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Recursive Preferences and Balanced Growth

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  • Farmer, Roger E A
  • Lahiri, Amartya

Abstract

We study a class of utility functions that are defined recursively by an aggregator function. In single-agent economies it is known that a sufficient condition for the existence of a balanced growth path is that utility should be homogenous. In the context of a multi-agent economy we show that this restriction implies that either a balanced growth equilibrium fails to exist or all agents have the same constant discount factor. We suggest a generalization of recursive preferences wherein the intertemporal utility function is time dependent. Within this class we establish that there may exist a balanced growth equilibrium even if agents are different. We give an example of our approach in the international context in which time dependence occurs because countries care about their relative position in the world income distribution.

Suggested Citation

  • Farmer, Roger E A & Lahiri, Amartya, 2003. "Recursive Preferences and Balanced Growth," CEPR Discussion Papers 3949, C.E.P.R. Discussion Papers.
  • Handle: RePEc:cpr:ceprdp:3949
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    Cited by:

    1. Harashima, Taiji, 2015. "Why Has the U.S. Current Account Deficit Persisted? International Sustainable Heterogeneity under Floating Exchange Rates," MPRA Paper 67177, University Library of Munich, Germany.
    2. Roche, Hervé, 2011. "Asset prices in an exchange economy when agents have heterogeneous homothetic recursive preferences and no risk free bond is available," Journal of Economic Dynamics and Control, Elsevier, vol. 35(1), pages 80-96, January.
    3. Mohamed Mabrouk, 2005. "Intergenerational anonymity as an alternative to the discounted- sum criterion in the calculus of optimal growth II: Pareto optimality and some economic interpretations," GE, Growth, Math methods 0511007, University Library of Munich, Germany.
    4. Mohamed Mabrouk, 2005. "Intergenerational anonymity as an alternative to the discounted- sum criterion in the calculus of optimal growth I: Consensual optimality," GE, Growth, Math methods 0510013, University Library of Munich, Germany.
    5. Harashima, Taiji, 2016. "Live and Let Live: Sustainable Heterogeneity Will Generally Prevail," MPRA Paper 71887, University Library of Munich, Germany.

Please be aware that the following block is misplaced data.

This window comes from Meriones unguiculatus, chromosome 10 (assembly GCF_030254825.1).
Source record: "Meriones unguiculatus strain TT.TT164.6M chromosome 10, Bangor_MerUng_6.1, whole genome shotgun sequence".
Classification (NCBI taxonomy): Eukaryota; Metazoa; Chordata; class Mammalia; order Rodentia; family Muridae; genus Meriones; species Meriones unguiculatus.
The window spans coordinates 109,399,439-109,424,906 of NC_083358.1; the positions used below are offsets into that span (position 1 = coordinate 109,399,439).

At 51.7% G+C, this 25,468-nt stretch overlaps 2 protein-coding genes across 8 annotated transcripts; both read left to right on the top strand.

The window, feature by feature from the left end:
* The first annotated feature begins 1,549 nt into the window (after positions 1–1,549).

6. Marla Ripoll & Juan Carlos Cordoba, 2011. "A Contribution to the Economic Theory of Fertility," 2011 Meeting Papers 1207, Society for Economic Dynamics.
    7. Harashima, Taiji, 2009. "Trade Liberalization and Heterogeneous Rates of Time Preference across Countries: A Possibility of Trade Deficits with China," MPRA Paper 19386, University Library of Munich, Germany.
    8. Taiji Harashima, 2005. "Endogenous Growth Models in Open Economies: A Possibility of Permanent Current Account Deficits," International Trade 0502001, University Library of Munich, Germany, revised 20 Apr 2005.
    9. Harashima, Taiji, 2010. "Sustainable Heterogeneity: Inequality, Growth, and Social Welfare in a Heterogeneous Population," MPRA Paper 22521, University Library of Munich, Germany.
    10. Harashima, Taiji, 2012. "Sustainable Heterogeneity as the Unique Socially Optimal Allocation for Almost All Social Welfare Functions," MPRA Paper 40938, University Library of Munich, Germany.
    11. Harashima, Taiji, 2014. "The Representative Household Assumption Requires sustainable Heterogeneity in Dynamic Models," MPRA Paper 57520, University Library of Munich, Germany.
    12. Hyun Park, 2008. "Endogenous Equilibrium Growth With Recursive Preferences And Increasing Returns," Journal of Economic Development, Chung-Ang Unviersity, Department of Economics, vol. 33(2), pages 167-188, December.
    13. Harashima, Taiji, 2013. "Sustainable Heterogeneity in Exogenous Growth Models: The Socially Optimal Distribution by Government’s Intervention," MPRA Paper 51653, University Library of Munich, Germany.

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    More about this item

    Keywords

    balanced growth; endogenous income distribution; recursive utility;
    All these keywords.

    JEL classification:

    • D11 - Microeconomics - - Household Behavior - - - Consumer Economics: Theory
    • F40 - International Economics - - Macroeconomic Aspects of International Trade and Finance - - - General

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